How much water??

Submitted: Monday, Mar 15, 2010 at 16:53
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Just wanted to know what most people see as an adequate amount of water needed for camping (cooking, cleaning, drinking) in litres per day??

Am heading off on an adventure and space is limited but water is of major importance - any suggestions would be much appreciated.
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Reply By: Angler - Monday, Mar 15, 2010 at 17:25

Monday, Mar 15, 2010 at 17:25
How many people ? Are any female ? are some teenagers ?

All adds up you know
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Reply By: CJ - Monday, Mar 15, 2010 at 17:53

Monday, Mar 15, 2010 at 17:53
We take:

5 litres per person per day for drinking. Usually enough for cooking as well if you take/juice/ales.

The 'how long is a piece of string' comes in with washing dishes and showering;
Washing dishes for a family of 4 can be as much as 10 -15 litres per day if you have cooked on pots pans and oily dishes, or as little as 4 litres per day for the odd pot but if you use paper plates with food that doesn't require many pots/pans. Water based food such as pasta and sauce you can almost wipe clean, but not so a stew in a camp oven, or burnt on bacon.
Showering can range from 0, to 10, to 20 litres per day depending on what you do!

So back over to you, these are our experiences, how does that apply to you and your habits?

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Reply By: pop2jocem - Monday, Mar 15, 2010 at 18:18

Monday, Mar 15, 2010 at 18:18
I guess the amount of water for washing both yourselves and general cooking requirements can be varied to a large degree depending on your supply and any other water sources you may come upon in your travels. The amount that in my opinion is not negotiable if going into remote areas where alternative supplies can not be counted on is to keep at least 2 litres per person per day for the trip duration and a bit more for emergencies.

Cheers Pop

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Follow Up By: Tenpounder (SA) - Monday, Mar 15, 2010 at 20:05

Monday, Mar 15, 2010 at 20:05
Sorry, Pop, but I can't let this pass without comment. 2 litres per person per day as as total water ration is woefully inadequate. Just for drinking, in reasonable conditions, I'd be allowing up to 5 litres per person per day, as part of a minimum 10 litres per head for drinking, cooking and (spartan) washing up.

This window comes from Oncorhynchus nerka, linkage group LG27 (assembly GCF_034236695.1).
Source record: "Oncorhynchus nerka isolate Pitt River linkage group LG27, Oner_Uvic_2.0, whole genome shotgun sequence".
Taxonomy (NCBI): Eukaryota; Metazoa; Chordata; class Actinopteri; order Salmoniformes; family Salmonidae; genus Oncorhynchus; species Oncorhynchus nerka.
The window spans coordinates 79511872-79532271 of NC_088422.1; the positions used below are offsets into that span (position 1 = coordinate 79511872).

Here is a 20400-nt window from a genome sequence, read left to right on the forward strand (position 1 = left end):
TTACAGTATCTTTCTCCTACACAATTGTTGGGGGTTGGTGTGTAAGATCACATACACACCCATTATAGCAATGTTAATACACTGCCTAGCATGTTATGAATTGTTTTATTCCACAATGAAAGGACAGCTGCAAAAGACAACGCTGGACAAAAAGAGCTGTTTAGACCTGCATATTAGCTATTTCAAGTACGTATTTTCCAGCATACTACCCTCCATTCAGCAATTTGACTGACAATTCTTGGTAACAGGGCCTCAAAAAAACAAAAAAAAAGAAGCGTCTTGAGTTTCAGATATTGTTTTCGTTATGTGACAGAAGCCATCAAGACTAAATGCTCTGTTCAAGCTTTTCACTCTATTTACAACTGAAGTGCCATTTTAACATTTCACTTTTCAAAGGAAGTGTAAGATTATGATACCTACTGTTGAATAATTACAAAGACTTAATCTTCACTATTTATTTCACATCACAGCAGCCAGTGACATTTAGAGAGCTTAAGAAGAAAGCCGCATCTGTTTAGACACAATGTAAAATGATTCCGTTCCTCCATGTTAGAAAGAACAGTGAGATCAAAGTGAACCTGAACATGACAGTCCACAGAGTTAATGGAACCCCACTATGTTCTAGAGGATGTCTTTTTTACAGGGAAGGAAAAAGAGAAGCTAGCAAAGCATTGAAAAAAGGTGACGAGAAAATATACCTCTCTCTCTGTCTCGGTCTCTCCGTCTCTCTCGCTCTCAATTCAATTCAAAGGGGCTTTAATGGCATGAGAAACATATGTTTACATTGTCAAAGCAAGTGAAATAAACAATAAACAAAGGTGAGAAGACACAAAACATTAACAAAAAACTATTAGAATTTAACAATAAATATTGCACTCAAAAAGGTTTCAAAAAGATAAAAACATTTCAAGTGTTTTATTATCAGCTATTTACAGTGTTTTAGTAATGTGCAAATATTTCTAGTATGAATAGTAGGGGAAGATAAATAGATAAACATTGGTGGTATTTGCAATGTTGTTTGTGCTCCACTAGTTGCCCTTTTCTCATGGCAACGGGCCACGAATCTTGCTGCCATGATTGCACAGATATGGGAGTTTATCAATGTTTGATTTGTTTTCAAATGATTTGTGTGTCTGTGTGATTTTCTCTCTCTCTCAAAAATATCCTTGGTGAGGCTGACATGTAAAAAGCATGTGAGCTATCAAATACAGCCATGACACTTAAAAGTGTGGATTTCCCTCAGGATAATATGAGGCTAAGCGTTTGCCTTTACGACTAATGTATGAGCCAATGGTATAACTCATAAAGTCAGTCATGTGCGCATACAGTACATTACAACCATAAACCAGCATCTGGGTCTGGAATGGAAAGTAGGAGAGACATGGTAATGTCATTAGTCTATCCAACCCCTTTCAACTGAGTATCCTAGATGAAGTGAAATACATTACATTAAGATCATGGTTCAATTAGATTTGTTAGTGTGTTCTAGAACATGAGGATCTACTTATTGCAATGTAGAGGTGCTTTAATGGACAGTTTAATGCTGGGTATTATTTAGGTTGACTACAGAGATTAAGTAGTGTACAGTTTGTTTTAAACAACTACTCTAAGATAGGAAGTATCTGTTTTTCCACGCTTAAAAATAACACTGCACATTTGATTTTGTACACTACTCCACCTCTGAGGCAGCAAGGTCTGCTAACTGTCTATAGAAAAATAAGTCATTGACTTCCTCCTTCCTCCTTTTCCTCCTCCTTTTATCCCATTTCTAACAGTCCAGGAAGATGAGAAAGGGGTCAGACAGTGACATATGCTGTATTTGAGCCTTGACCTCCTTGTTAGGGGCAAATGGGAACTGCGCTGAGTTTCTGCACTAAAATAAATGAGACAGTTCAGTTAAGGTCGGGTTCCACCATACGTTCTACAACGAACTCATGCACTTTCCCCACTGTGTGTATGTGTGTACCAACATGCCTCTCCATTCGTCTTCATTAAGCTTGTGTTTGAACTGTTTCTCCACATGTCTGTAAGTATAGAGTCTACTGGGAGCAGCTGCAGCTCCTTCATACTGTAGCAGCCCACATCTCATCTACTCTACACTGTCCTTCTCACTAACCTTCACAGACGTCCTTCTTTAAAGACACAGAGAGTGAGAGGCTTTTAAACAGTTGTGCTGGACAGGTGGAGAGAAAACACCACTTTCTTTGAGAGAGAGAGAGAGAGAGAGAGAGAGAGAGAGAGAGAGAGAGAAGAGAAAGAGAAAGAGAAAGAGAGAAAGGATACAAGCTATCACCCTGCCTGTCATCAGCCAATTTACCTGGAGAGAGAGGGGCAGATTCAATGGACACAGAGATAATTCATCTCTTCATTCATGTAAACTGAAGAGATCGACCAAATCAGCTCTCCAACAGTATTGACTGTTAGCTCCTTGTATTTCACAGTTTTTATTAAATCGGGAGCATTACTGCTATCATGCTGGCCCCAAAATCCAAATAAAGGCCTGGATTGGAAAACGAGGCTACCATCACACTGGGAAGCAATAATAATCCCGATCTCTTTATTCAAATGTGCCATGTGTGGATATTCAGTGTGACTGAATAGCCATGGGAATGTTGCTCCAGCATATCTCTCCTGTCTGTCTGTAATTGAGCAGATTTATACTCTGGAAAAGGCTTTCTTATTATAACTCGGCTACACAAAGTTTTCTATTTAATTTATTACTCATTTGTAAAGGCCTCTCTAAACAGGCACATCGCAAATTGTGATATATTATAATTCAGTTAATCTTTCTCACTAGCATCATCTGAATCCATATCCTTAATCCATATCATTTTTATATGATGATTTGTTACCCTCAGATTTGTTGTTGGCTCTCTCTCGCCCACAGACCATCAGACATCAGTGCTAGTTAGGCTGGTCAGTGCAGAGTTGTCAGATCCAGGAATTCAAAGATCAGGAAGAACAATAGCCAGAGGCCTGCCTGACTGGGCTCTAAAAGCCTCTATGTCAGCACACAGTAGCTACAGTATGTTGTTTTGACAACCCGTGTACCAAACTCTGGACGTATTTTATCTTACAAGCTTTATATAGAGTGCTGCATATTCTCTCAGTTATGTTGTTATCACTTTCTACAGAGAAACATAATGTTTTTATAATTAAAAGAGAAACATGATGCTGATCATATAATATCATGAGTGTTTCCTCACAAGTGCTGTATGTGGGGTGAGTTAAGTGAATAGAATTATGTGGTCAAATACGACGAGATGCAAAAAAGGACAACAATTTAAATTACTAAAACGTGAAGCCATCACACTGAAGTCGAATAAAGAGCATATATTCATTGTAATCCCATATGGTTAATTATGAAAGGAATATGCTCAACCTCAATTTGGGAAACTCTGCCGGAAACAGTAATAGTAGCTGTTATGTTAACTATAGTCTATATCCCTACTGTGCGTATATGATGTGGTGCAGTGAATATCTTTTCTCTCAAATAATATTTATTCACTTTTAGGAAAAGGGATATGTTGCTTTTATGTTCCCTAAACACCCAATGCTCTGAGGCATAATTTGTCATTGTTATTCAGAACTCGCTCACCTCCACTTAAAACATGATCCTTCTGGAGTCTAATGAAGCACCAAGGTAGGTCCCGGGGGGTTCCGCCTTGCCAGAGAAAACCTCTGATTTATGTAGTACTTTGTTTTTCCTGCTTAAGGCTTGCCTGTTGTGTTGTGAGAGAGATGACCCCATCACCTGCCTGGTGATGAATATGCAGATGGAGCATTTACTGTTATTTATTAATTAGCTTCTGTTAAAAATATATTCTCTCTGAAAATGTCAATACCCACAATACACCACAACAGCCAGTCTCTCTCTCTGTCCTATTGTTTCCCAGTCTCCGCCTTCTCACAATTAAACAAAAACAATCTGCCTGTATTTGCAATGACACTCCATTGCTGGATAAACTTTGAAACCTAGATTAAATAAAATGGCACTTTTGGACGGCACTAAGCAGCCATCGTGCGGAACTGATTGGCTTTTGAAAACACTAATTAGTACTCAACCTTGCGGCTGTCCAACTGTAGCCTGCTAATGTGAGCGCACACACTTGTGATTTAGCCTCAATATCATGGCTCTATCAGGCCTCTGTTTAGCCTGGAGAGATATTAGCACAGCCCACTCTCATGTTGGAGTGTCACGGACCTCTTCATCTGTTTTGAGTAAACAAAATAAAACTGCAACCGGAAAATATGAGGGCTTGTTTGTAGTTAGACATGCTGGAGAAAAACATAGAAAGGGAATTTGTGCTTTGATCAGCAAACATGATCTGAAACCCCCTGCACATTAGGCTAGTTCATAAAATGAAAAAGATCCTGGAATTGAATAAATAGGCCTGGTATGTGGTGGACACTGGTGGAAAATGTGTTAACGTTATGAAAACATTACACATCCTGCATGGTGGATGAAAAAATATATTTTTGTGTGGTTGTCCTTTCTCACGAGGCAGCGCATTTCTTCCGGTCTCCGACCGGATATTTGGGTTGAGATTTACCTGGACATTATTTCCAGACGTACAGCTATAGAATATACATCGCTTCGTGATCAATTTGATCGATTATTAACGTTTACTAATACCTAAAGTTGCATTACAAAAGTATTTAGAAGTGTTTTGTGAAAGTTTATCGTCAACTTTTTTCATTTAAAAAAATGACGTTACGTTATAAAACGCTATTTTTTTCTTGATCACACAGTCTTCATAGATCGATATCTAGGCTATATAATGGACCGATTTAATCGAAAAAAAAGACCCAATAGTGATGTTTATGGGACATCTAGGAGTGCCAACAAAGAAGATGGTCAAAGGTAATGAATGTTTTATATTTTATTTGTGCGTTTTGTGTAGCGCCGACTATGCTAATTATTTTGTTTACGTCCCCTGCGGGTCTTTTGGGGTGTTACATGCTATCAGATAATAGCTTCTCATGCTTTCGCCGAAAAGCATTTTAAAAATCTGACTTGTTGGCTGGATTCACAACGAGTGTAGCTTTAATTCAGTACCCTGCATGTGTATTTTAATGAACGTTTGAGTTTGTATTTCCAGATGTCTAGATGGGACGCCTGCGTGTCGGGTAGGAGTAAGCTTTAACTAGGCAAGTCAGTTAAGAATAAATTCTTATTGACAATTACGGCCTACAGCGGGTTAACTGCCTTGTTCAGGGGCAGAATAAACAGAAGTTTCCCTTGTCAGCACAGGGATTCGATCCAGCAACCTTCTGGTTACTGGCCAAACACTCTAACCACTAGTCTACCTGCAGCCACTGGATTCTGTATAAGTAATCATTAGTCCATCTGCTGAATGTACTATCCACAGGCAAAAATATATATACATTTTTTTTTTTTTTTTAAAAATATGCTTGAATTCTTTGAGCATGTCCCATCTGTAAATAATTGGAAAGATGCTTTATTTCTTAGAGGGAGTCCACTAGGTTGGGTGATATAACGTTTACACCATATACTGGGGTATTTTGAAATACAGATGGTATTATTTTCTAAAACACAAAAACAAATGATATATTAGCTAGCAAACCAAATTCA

This is based on several trips across the Simpson, where 20 litres for my wife and I left NO spare.
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Follow Up By: Robin Miller - Monday, Mar 15, 2010 at 21:08

Monday, Mar 15, 2010 at 21:08
Hi Chris

Our usage is under 2lt/day and this is what we plan on as per Pops reply.

To be fair we would consume another lt in coke/wine/juice etc.

We however waste none , never need any for washing up , and have receipes for food that include dried food like Deb mash etc which comes from the 2lt/day allowance.

So it can be done without strain , but the sight of a river is very welcome.
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Follow Up By: Tenpounder (SA) - Monday, Mar 15, 2010 at 21:36

Monday, Mar 15, 2010 at 21:36
Ok, Robin. I am not trying to tell you what to do.
But if I am advising someone, like this thread asks, then it would be criminal to suggest a general ration of 2 litres or less. OK, so if the temperature was low enough, and if you are not expending any significant energy, and if you are drinking another 2 litres of Coke (heaven forbid!) ..., then 2 litres of water may be enough.
The vital thing, of course, is to consume at least as much as you are losing through sweat and urination,and it isn't hard to lose a fair bit more than 2 litres per day in sweat alone.
But if you use water to reconstitute Deb etc. out of a total of 2 litres, then there ain't much left, I can tell you.
Maybe you come from the cooler areas of Oz, but please don't suggest this is OK for the interior except in dead winter.
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Follow Up By: pop2jocem - Monday, Mar 15, 2010 at 22:33

Monday, Mar 15, 2010 at 22:33
What you are advising is certainly on the side of maximum safety and that's fair enough. If someone was to travel any of the desert areas of Oz in anything like summer conditions then more water is certainly in order. But consider a couple of points, firstly my recommendation, if you re-read my response, was a MINIMUM of 2lt per person per day reserved for drinking. Secondly I think anyone that goes into the desert areas in summer conditions for any other reason than work or in an emergency situation needs their head examined. If however you feel the need to visit a remote and hot area then certainly a lot more water should be carried. There is also the consideration of the extra weight you are carrying and the effect this will have on your lifeline... namely your vehicle. A balance in all of the above is required. I personally do not recommend substituting alcohol for water as any part of your fluid intake, in fact just the opposite.